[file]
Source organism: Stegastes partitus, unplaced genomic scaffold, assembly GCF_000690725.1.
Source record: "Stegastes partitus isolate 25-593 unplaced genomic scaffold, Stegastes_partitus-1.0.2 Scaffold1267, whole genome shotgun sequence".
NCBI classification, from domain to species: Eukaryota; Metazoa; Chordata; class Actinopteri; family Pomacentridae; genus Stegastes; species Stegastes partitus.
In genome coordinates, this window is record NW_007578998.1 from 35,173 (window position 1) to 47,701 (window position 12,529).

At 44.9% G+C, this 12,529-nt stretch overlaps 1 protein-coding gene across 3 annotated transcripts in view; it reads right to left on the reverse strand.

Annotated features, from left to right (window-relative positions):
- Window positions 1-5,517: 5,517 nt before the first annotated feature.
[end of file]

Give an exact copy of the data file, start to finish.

Source organism: Stegastes partitus, unplaced genomic scaffold, assembly GCF_000690725.1.
Source record: "Stegastes partitus isolate 25-593 unplaced genomic scaffold, Stegastes_partitus-1.0.2 Scaffold1267, whole genome shotgun sequence".
NCBI classification, from domain to species: Eukaryota; Metazoa; Chordata; class Actinopteri; family Pomacentridae; genus Stegastes; species Stegastes partitus.
In genome coordinates, this window is record NW_007578998.1 from 35,173 (window position 1) to 47,701 (window position 12,529).

At 44.9% G+C, this 12,529-nt stretch overlaps 1 protein-coding gene across 3 annotated transcripts in view; it reads right to left on the reverse strand.

Annotated features, from left to right (window-relative positions):
- Window positions 1-5,517: 5,517 nt before the first annotated feature.